Elizabeth Warren: New Mortgage Rules 'Protect Consumers From Being Tricked'

Elizabeth Warren: New Mortgage Rules 'Protect Consumers From Being Tricked'

Sen. Elizabeth Warren (D-Mass.) praised the Consumer Financial Protection Bureau's new slate of mortgage rules on Tuesday, saying they will curb shady practices aimed at "tricking and trapping people" into unaffordable loans.

The rules "will force mortgage lenders and servicers to compete by offering better rates and better customer service," Warren said on the Senate floor, adding, “Our whole economy will be safer. Not completely safe, but with a new cop on the beat, it will be safer.”

The CFPB is Warren's brainchild. President Barack Obama tapped her to help establish the agency after it was created by the 2010 Dodd-Frank financial reform law.

The rules, which take effect Friday, will bar a host of abusive practices in the mortgage lending, loan collection and foreclosure processes. Last year, major banks agreed to a multibillion-dollar settlement over such foreclosure improprieties as the use of fabricated documents and forged signatures to evict homeowners.

Under the CFPB rules, banks that collect loan payments will be barred from initiating a foreclosure until a borrower is at least 120 days delinquent on his or her loan. Lenders must also determine that borrowers have the ability to repay a mortgage before issuing a loan, and mortgage brokers will be prohibited from receiving kickbacks for steering customers into higher-cost loans.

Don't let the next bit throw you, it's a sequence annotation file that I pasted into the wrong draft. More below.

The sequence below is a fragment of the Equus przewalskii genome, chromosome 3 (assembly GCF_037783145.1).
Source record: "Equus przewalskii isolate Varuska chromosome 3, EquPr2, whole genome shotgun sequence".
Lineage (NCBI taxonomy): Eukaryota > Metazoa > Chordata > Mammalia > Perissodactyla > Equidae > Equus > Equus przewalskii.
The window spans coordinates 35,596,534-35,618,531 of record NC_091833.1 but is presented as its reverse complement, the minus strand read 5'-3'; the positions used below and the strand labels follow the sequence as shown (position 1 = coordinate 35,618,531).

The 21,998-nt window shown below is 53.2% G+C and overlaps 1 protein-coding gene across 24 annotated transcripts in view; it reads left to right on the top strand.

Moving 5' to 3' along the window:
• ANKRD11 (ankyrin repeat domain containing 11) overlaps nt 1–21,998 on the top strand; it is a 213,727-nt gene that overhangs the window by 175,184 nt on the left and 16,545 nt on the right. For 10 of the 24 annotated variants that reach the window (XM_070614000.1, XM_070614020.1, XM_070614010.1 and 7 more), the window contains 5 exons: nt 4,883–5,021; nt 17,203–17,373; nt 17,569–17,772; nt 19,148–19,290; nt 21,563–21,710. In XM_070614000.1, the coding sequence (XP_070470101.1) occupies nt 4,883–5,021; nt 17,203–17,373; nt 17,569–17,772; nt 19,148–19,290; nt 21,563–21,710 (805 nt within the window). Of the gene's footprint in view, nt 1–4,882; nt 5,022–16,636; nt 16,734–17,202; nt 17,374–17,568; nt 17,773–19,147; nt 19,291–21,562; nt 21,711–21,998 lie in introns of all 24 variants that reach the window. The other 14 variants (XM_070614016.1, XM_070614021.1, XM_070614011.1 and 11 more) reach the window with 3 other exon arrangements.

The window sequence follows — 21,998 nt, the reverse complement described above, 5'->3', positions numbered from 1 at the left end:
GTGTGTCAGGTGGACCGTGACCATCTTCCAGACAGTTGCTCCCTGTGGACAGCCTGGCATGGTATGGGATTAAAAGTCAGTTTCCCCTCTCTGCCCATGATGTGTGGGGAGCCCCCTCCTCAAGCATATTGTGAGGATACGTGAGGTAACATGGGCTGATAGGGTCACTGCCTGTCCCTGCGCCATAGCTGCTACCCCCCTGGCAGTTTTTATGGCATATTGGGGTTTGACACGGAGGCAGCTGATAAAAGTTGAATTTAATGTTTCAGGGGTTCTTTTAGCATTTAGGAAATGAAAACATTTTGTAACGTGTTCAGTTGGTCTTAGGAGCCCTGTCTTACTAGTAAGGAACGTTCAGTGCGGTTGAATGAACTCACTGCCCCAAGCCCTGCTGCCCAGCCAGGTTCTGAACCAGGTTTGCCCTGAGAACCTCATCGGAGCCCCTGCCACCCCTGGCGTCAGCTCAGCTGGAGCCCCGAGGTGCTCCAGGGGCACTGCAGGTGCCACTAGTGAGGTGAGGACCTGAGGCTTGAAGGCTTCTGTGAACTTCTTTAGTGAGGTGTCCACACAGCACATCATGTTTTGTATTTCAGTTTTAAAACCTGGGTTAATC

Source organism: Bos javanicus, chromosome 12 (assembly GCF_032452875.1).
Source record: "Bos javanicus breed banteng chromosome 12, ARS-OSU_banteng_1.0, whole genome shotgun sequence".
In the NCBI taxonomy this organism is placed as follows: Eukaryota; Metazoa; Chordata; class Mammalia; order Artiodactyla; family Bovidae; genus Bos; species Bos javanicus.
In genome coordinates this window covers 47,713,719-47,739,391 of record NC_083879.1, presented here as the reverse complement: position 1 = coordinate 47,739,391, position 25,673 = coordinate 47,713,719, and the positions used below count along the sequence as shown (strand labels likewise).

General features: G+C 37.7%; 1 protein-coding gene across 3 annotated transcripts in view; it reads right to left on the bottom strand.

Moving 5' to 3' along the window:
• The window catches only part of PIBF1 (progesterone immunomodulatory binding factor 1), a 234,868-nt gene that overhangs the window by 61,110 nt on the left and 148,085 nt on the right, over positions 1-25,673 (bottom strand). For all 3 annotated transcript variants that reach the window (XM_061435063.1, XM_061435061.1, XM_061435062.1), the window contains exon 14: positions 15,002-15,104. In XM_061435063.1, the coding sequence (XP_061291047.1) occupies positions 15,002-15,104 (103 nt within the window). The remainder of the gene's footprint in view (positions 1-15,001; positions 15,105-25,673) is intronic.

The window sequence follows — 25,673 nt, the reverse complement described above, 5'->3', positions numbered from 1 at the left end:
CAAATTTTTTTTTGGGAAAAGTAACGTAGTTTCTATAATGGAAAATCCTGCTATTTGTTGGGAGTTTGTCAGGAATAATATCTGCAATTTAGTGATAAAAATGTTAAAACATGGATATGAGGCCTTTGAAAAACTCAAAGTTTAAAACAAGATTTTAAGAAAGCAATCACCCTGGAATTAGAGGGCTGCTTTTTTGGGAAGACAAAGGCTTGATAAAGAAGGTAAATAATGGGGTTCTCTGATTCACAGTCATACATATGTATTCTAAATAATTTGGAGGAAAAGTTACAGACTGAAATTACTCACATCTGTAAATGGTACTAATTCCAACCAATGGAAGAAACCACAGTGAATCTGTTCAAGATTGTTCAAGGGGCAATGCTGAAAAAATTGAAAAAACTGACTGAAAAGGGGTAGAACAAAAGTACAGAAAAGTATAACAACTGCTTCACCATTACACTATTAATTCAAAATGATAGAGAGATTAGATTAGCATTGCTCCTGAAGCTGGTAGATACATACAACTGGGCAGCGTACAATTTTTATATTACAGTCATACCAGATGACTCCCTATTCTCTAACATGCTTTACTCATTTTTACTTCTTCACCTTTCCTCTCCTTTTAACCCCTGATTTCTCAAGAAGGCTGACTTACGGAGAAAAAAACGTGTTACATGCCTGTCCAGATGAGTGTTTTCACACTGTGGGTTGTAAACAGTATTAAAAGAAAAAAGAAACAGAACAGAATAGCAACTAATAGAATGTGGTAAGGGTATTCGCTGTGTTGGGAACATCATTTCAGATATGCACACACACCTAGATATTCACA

"The CFPB’s new rules will prohibit this sort of under-the-table dealing and protect consumers from being tricked by people they think they can trust," Warren said.

The new rules do not go as far as some consumer advocates wished. They do not, for instance, require banks to implement loan modifications with borrowers who fall behind, even when the value of the loan to the bank or investors would be maximized by cutting the borrower a break.

Warren acknowledged that the rules are not perfect and criticized the expansion of big banks in the half-dozen years since the financial crash. "Even today, the too-big-to-fail banks that nearly crashed the global economy in 2008 are nearly 40 percent bigger than they were back then," she said.

Nevertheless, Warren said the new mortgage standards "will make a real difference for millions of families who own, or who hope to own, their own home" and "show once again that government can fix problems."

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101st Congress, 1st Session (1989)

Senate Polarization, 1989-2013

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